Change is inevitable – defy it at your own peril!
You will have gathered from my earlier posts that change is going to happen whether you like it or not. So perhaps it would be easier if we made more of an occasion of the changes in our lives.
It seems to me that in our society most stages of life are no longer honoured. We celebrate birthdays and marriages, but what about the other big occasions like coming of age, a girl’s first period, the menopause, and even death? All these landmarks in a lifetime were once celebrated, but now are gone, tucked away and difficult to talk about.
The Chinese knew about change
Over two thousand years ago Chinese doctors observed that females and males age in seven and eight year cycles respectively. This is true to some extent; the cells of the organs do regenerate, but at different rates, as do the bones and skin. The Chinese medical classics talk about Qi and Essence rather than cells. The Neijing (which is basically the Chinese Medicine bible) makes it very clear that the body is in decline from around the age of thirty-five!
This is what the Chinese observed:
Women age in 7 year cycles
At seven years of age her kidney energy becomes full, her permanent teeth come in, and her hair grows long.
At fourteen years the tian kui, or fertility essence, matures, the conception and vital channels responsible for conception open, menstruation begins, and conception is possible.
At twenty-one years the kidney energy is strong and healthy, the wisdom teeth appear, and the body is vital and flourishing.
At twenty-eight years the bones and tendons are well developed and the hair and secondary sex characteristics are complete. This is the height of female development.
At thirty-five years the stomach and large intestine channels that govern the major facial muscles begin to deplete, the muscles begin to atrophy, facial wrinkles appear, and the hair begins to thin.
At forty-two all three yang channels are exhausted, the entire face is wrinkled, and the hair begins to turn grey.
At forty-nine years the conception and vital channels are completely empty, and the tien kui has dried up. Hence, the flow of the menses ceases and the woman is no longer able to conceive.
Men age in 8 year cycles
At eight years of age the kidney energy becomes full, the permanent teeth appear, and the hair becomes long.
At sixteen years of age the kidney energy is ample, the tien kui is mature, and the Jing is ripe, so procreation is possible.
At twenty-four years the kidney qi is abundant, the bones and tendons grow strong, and the wisdom teeth come in.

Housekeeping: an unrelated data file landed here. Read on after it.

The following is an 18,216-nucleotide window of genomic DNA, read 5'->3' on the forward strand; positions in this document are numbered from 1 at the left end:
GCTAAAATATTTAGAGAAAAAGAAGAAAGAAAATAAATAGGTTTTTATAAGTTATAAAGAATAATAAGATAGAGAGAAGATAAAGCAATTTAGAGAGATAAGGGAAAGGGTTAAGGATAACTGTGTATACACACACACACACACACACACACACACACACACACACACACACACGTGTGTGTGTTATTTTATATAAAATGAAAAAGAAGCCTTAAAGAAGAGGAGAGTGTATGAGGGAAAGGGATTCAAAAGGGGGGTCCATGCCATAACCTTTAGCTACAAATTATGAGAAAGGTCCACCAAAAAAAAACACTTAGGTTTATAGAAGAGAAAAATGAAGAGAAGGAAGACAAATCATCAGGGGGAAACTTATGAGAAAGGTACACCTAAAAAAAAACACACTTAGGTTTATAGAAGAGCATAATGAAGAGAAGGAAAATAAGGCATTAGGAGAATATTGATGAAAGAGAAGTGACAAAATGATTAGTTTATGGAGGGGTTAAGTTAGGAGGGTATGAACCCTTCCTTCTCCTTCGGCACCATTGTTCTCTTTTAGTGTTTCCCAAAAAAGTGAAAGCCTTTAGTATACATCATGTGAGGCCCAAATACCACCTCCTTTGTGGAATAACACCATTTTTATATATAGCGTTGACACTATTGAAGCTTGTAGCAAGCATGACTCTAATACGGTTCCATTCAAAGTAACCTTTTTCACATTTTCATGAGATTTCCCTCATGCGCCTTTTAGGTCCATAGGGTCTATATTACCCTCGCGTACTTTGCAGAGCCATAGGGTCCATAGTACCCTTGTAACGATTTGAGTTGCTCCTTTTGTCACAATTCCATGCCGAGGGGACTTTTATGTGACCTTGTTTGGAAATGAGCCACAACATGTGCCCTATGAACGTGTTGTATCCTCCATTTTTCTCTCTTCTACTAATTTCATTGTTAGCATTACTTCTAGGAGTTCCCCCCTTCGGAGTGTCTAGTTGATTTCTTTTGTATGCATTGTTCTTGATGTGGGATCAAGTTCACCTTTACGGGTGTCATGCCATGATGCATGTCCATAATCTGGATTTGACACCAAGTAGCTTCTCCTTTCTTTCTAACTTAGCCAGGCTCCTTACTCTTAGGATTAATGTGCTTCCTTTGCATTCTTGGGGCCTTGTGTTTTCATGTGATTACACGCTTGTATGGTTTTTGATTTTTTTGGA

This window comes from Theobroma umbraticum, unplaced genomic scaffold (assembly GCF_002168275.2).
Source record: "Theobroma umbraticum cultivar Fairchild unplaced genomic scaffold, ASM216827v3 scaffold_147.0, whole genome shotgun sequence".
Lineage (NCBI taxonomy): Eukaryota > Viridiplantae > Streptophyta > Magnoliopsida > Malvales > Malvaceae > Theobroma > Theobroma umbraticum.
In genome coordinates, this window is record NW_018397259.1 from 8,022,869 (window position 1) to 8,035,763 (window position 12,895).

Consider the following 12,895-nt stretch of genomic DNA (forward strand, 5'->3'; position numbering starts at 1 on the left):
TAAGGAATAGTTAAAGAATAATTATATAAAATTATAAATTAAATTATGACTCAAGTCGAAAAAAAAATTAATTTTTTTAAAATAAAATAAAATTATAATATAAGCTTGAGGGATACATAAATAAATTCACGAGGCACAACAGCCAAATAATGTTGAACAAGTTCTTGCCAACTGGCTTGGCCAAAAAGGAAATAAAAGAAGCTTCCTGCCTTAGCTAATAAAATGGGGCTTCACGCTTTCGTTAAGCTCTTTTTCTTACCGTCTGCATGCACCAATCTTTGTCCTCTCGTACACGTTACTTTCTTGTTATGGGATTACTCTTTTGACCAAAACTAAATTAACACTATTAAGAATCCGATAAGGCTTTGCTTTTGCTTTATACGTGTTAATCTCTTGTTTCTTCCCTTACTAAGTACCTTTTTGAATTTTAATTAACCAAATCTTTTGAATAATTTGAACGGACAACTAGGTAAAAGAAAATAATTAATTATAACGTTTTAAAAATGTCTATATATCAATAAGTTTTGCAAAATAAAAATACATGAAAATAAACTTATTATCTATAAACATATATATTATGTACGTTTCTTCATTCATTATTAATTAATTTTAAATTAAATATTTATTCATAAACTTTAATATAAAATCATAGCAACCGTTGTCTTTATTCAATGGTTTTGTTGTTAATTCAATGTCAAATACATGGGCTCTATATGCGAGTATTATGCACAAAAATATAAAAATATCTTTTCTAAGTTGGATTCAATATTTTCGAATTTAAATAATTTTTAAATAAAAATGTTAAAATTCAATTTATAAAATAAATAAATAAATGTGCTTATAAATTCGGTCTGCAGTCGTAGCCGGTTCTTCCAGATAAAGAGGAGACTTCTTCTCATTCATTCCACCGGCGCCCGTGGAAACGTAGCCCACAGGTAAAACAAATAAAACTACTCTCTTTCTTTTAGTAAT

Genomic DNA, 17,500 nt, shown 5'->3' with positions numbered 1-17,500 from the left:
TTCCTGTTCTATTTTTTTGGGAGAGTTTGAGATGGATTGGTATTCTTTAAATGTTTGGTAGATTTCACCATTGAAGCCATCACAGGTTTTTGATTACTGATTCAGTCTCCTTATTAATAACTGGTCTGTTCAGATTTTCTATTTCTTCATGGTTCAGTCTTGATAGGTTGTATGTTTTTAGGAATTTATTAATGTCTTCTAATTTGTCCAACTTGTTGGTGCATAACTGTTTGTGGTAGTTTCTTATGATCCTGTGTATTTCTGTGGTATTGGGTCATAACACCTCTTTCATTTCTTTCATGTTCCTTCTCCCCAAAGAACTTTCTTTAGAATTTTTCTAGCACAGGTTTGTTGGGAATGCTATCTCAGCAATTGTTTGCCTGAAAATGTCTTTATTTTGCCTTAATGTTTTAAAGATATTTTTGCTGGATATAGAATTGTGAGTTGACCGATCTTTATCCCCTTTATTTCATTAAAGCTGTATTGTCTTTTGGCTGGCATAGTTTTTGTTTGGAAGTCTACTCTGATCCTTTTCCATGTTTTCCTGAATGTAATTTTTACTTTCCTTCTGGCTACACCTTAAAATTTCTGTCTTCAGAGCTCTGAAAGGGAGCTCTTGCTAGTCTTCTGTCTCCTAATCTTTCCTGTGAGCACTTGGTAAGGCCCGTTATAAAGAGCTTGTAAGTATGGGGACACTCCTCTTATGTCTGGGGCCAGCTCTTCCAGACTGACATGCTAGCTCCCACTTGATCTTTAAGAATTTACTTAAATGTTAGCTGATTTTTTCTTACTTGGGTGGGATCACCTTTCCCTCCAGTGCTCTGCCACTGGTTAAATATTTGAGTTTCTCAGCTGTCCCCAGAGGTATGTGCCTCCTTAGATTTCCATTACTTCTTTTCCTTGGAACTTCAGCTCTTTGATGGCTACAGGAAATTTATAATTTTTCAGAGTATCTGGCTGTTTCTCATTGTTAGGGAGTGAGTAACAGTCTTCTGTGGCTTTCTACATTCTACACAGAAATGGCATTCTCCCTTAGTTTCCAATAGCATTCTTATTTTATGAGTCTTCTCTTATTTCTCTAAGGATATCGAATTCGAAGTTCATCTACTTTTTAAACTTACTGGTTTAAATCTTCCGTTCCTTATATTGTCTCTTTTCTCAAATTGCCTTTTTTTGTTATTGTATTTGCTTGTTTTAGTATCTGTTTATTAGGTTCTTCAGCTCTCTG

At the thirty-second year the body is at the peak of strength, and functions of the male are at their height.
By forty the kidney qi begins to wane, teeth become loose, and the hair starts to fall.
At forty-eight the yang energy of the head begins to deplete, the face becomes sallow, the hair greys, and the teeth deteriorate.
By fifty-six years the liver energy weakens, causing the tendons to stiffen.
At sixty-four the tian kui dries up and the Jing is drained, resulting in kidney exhaustion, fatigue, and weakness. The kidney reservoir becomes empty, marking the end of the power of conception.
We live in a cult of youth
We have become too squeamish to talk about ageing and bodily fluids; which is strange when you think about it, because it will happen to every one of us, if we’re lucky. I suppose that’s why we try to brush it under the carpet.
Take funerals for example, which in our culture are often sad affairs. The Toraja people in Indonesia, however, exhume the corpses of their relatives every year in what they call ‘The Ceremony of Cleaning Corpses’. They clean them and dress them in new clothes and spend the day with them. In Mexico, of course, they famously celebrate the Day of the Dead. And in Tibetan Buddhism the daily contemplation of death is positively encouraged. Better to not be taken by surprise by something that is definitely coming. We just don’t know when.
It is important that we are accepting of change.
Some things are just inevitable. We all age and we all experience illness and pain at some point in our lives. So rather than focusing on the deterioration of our physical bodies, we should highlight the strengths that come with ageing. The young may have tight skin and be able to stay up all night, but most do not have the wisdom that comes only with ageing. Let me also add though that not all old people are wise!
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